Often contained within heavily processed foods (but also hiding in seeimingly healthy foods, as we know), refined added sugars offer little nutrition.
Whilst a little is okay, don’t make it a mainstay of the diet for reasons discussed above. In addition, the liver plays a critical role in eliminating excess hormones from the body, and as we are aware too much sweet stuff – particularly fructose – can lead to fatty liver and comprise liver function.
Heavily processed and refined foods
Especially grains, but also trans-fats, which can encourage inflammation and menstrual pain. If eating grains, choose whole versions that are packed in with fibre, and fats should come from whole food or minimally processed sources like avocado, flaxseed or extra virgin olive oil.
Alcohol and caffeine
Whilst a little of each is okay for many, you may wish to trial how you feel without and see if you feel better for it. Otherwise, consume with care and in moderation, as each impact the balance of reproductive hormones, can stress the body, and burden the liver.
Fibre is delivered in real whole foods like vegetables, fruit, nuts, seeds and legumes. Fibre is important to help eliminate excess hormones through bodily excretion, and plays a dual role in helping good gut bugs of the intestinal microbiome to thrive, encouraging hormone metabolism and normalising oestrogen levels.
Flaxseeds have the added benefit, being not only a source of omega-3 fatty acids, but also fibre and lignans that may help in reducing negative effects of when certain forms of oestrogen are in excess.7
Lovely leafy greens
These are packed with phytonutrients that help many aspects of health. They, along with nuts and seeds, are great sources of magnesium and vitamin B6, seen to assist in alleviating premenstrual symptoms via a variety of mechanisms including sugar metabolism and mood.
Cruciferous vegetables such as radish, broccoli, cauliflower, kale, and brussel sprouts contain a phytonutrient called indole-3-carbinol, which promotes methylation of oestrogen metabolites, rebalancing hormone levels.8
Ensure you start the day including protein, such as free-range eggs, beans, nuts, or full-fat plain yoghurt, to support liver function and its metabolism of oestrogen, as well as stabilising blood sugar levels throughout a day, encouraging more sustained energy, better food choices, improved sleep and health overall.
Finally, remember to not be too hard on yourself! Understand that the body is complex and changes you make will take time to have a noticeable, positive impact. Focus on managing stress, reducing intake of foods that encourage a stressful state, consuming mostly real whole food, and being kind to yourself.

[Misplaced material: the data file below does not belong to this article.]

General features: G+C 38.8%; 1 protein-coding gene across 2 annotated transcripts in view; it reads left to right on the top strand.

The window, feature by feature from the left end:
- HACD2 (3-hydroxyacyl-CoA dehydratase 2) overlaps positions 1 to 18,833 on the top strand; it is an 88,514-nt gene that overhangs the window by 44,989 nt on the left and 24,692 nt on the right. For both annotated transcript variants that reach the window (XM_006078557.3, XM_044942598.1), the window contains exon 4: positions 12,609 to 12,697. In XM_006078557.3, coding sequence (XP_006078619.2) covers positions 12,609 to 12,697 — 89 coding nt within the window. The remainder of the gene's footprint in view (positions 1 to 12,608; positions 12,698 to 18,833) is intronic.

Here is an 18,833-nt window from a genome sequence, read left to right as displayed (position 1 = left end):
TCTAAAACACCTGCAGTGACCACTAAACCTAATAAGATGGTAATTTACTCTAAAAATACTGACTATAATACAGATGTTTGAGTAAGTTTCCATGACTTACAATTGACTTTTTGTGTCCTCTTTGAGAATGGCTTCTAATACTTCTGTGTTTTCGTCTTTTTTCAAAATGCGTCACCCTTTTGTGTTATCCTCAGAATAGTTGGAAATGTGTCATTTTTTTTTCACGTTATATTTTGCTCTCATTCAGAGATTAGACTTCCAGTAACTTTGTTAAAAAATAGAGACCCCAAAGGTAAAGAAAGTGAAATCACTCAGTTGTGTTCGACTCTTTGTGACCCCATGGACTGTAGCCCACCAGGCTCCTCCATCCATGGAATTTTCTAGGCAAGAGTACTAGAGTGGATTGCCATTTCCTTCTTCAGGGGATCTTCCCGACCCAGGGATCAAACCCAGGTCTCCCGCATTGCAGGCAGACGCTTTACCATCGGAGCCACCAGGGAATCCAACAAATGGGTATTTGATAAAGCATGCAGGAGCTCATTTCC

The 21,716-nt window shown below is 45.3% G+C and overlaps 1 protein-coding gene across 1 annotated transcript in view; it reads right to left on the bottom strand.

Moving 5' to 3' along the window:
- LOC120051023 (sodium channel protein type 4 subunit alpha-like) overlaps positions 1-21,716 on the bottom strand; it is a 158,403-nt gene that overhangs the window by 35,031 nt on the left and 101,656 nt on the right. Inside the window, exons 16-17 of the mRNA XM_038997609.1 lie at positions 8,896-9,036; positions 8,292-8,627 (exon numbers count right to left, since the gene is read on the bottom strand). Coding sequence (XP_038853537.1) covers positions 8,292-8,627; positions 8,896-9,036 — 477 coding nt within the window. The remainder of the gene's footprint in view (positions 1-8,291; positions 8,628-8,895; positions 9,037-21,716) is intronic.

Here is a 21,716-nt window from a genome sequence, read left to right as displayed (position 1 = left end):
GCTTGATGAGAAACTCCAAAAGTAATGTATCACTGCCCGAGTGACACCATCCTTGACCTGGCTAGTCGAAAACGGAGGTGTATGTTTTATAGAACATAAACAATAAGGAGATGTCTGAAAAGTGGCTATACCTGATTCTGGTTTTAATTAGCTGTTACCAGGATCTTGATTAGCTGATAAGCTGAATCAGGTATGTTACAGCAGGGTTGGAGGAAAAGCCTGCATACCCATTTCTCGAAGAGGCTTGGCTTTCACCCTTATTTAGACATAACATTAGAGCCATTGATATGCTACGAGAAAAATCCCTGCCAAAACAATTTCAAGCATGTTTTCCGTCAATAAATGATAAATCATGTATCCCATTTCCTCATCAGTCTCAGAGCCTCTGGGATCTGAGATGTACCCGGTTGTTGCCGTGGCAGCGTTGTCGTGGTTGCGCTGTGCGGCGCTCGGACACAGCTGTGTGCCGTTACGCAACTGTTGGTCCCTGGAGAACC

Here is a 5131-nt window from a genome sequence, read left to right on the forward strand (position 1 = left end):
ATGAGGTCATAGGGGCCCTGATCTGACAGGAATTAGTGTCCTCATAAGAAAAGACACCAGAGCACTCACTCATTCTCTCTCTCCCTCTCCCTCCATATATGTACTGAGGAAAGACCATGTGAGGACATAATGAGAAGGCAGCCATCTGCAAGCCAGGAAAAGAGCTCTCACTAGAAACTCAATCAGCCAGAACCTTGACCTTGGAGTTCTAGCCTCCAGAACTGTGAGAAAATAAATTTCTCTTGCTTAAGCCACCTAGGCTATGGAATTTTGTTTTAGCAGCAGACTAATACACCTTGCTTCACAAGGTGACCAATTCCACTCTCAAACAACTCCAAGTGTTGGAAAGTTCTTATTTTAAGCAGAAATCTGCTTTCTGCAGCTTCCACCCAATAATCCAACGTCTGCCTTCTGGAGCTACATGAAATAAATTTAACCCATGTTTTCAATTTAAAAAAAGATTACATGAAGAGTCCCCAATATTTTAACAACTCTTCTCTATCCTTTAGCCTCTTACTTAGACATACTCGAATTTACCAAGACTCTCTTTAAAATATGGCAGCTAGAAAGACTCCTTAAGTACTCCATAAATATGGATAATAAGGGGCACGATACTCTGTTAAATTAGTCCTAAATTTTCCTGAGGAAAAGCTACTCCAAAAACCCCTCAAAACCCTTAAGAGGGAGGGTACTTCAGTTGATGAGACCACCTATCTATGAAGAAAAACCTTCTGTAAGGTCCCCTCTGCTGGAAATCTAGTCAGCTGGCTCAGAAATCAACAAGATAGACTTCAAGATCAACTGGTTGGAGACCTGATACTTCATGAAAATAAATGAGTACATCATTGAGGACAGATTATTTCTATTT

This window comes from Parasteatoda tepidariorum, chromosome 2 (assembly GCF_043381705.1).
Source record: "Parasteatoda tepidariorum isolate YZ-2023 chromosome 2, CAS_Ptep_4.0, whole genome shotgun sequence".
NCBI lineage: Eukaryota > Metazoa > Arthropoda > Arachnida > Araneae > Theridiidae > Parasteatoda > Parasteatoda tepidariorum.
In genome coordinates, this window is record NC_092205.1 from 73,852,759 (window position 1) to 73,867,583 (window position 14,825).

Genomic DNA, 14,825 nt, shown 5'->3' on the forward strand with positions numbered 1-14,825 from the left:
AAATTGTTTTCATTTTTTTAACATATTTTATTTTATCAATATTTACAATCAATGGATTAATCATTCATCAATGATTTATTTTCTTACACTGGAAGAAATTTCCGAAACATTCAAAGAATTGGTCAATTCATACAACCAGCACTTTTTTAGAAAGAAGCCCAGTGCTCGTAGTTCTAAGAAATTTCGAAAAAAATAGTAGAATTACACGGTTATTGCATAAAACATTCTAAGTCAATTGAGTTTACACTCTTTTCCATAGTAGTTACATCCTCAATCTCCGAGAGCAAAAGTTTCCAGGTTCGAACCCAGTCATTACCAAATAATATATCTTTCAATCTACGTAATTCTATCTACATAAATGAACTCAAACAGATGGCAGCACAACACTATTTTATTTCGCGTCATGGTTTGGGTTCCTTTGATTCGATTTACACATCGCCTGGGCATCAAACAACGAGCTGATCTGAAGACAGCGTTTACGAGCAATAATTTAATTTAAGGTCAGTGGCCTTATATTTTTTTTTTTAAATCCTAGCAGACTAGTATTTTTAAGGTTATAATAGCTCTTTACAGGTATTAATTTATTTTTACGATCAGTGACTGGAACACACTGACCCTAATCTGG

By Angela Johnson (BHSc Nut. Med.)
- Daka, B Rosen, T Jansson, PA Råstam, L Larsson, CA Lindblad U 2012, ‘Inverse association between serum insulin and sex hormone-binding globulin in a population survey in Sweden,’ Endocrine Connections, vol. 2 no. 1, pp. 18-22,
- Strain, G Zumoff, B Rosner, W & Pi-Sunyer, X 1997, ‘The relationship between serum levels of insulin and sex hormone-binding globulin in men: the effect of weight loss’, vol. 79, no. 4, pp. 1173-1176.
- Wallace, IR, McKinley, MC, Bell, PM, & Hunter, SJ 2013, ‘Sex hormone binding globulin and insulin resistance’, Clinical Endocrinology, vol. 78, no. 3, pp. 321-329.
- Trickey R 2003, Women, Hormones and the Menstrual Cycle, Allen & Unwin, Crows Nest N.S.W.
- Rossignol, AM & Bonnlander, H 1991, ‘Prevalence and severity of the premenstrual syndrome. Effects of foods and beverages that are sweet or high in sugar content’, Journal of Reproductive Medicine, vol. 36, no. 2, pp. 131–136.
- Puder, JJ, Blum, CA, Mueller, B, De Geyter, C, Dye, L, & Keller, U 2006, ‘Menstrual cycle symptoms are associated with changes in low-grade inflammation’, European Journal Of Clinical Investigation, vol. 36, no. 1, pp. 58-64.
- Brooks, JD, Ward, WE, Lewis, JE, Hilditch, J, Nickell, L, Wong, E, & Thompson, LU 2004, ‘Supplementation with flaxseed alters estrogen metabolism in postmenopausal women to a greater extent than does supplementation with an equal amount of soy’, The American Journal Of Clinical Nutrition, vol. 79, no. 2, pp. 318-325.
- Linus Pauling Institute 2008, Indole-3-Carbinol, viewed 3 Jan 2017, <http://lpi.oregonstate.edu/mic/dietary-factors/phytochemicals/indole-3-carbinol>.